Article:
Eric T. and Ann R. Munson v. Commissioner., United States Tax Court - Memorandum Decision, T.C. Memo. 1991-377, Docket Nos. 1526-90, 13909-90., Filed August 12, 1991
Eric T. and Ann R. Munson v. Commissioner.
United States Tax Court - Memorandum Decision
T.C. Memo. 1991-377
Docket Nos. 1526-90, 13909-90.
Filed August 12, 1991.
Eric T. Munson and Ann R. Munson, pro se. Steven M. Roth, for the respondent.
GERBER, Judge: Respondent has moved for partial summary judgment in these cases with respect to (1) the additions to tax for fraud under section 6653(b); 1 and (2) the question of whether the period for assessment had expired for the 1979 taxable year. The motions were filed May 20 and 23, 1991, and by an order dated May 23, 1991, petitioners were allowed until June 24, 1991, to respond or object. No response or objection was received from petitioners.
1 Section references are to the Internal Revenue Code of 1954 as amended and in effect for the years under consideration. Rule references are to this Court's Rules of Practice and Procedure.
We find that summary judgment is appropriate in the setting of this case. See Rule 121. The burden of proof is on respondent with respect to the additions to tax under section 6653(b). Sec. 7454(a); Rule 142(b). If respondent carries his burden of proof regarding fraud, then the tax may be assessed at any time. Sec. 6501(c)(1).
Respondent, in a notice of deficiency dated October 18, 1989, determined deficiencies in income tax and additions to tax, including additions under section 6653(b) against petitioners for their 1980 and 1981 taxable years, and under section 6653(b)(1) and (2) for the 1982 taxable year. Respondent also determined, in a notice of deficiency dated April 19, 1990, a deficiency in income tax and an addition to tax under section 6653(b) against petitioner Eric T. Munson for his 1979 taxable year. Petitioners filed petitions alleging that both notices of deficiency were in error and that the period for assessment had expired with respect to the 1979 taxable year.
Thereafter, respondent filed answers to each petition and made therein various affirmative allegations in support of his determination that the additions to tax for fraud were applicable. Respondent also alleged that petitioner Eric T. Munson's conviction pursuant to a plea of guilty under section 7206(1) collaterally estops his denial of overstated deductions and omissions of gross income for his 1981 and 1982 taxable years. Finally, respondent alleged that petitioners' tax returns filed for the years 1979 through 1982 were fraudulent. Thus, according to respondent, the period for assessment was open at the time of the mailing of the notices of deficiency. Respondent also affirmatively alleged that an increased income tax deficiency of $210.00 and additions to tax under section 6653(b) of $105.00 are due from petitioners for their 1980 taxable year.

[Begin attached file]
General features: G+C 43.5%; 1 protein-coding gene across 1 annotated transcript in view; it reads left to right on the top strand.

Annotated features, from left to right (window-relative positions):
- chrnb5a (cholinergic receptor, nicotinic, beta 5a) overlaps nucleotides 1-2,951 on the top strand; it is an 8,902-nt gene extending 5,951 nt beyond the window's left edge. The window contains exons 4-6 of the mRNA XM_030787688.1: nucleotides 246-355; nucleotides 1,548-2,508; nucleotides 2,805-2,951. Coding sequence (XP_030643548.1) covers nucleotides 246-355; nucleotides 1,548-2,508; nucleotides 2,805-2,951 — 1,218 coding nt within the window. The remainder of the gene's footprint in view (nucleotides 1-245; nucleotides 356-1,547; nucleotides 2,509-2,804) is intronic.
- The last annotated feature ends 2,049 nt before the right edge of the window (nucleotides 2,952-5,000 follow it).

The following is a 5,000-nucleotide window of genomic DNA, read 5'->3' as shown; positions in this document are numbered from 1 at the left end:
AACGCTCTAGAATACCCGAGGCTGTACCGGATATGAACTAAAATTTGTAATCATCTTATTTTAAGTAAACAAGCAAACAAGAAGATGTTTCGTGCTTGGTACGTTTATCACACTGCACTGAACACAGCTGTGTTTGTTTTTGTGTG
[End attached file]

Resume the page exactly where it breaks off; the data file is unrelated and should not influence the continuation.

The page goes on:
No replies to respondent's affirmative allegations, as required under Rule 37, were filed. Respondent moved, pursuant to Rule 37(c), that the undenied affirmative allegations of his answer be deemed admitted. Respondent's motions were granted.
Based upon the allegations that were deemed admitted, various facts concerning petitioners may be found in support of respondent's present motions for summary judgment. Petitioner Eric T. Munson (Mr. Munson) graduated from Alaska Methodist University in June of 1974, where he majored in accounting and obtained a bachelor of science degree in business administration. Mr. Munson also attended law school for 1 year and worked as a controller, financial manager, and international finance officer for the Church of Scientology during 1974, 1975, and 1976. During 1976, Mr. Munson worked for an insurance company. From 1976 through 1978 he worked as an accountant for the city of Tampa, Florida.
During 1978 and 1979, Mr. Munson was a sales representative and eventually a sales manager for an insurance company. He also worked for a different insurance company during 1980, and on October 20, 1980, began working as a "grants analyst" for the city of Portland, Oregon, resigning that position on August 1, 1984.
Petitioner Ann R. Munson (Mrs. Munson) received a fine arts degree from the University of Oregon in 1977 and was employed as an employment counselor until 1979. During 1979, she attended the Insurance School of Oregon, after which she obtained an insurance agent's license. Mrs. Munson then worked as an insurance sales representative until early 1980. She returned to employment counseling and remained as such until November 1981. Thereafter, she was employed by John Hancock Mutual Life Insurance Company until the end of 1982. Mrs. Munson's responsibilities included analyzing and approving or denying standard accident and health medical claims for group policyholders. She also authorized claim payments and prepared letters of denial. She was responsible for annual claims of about $750,000 to $1,000,000.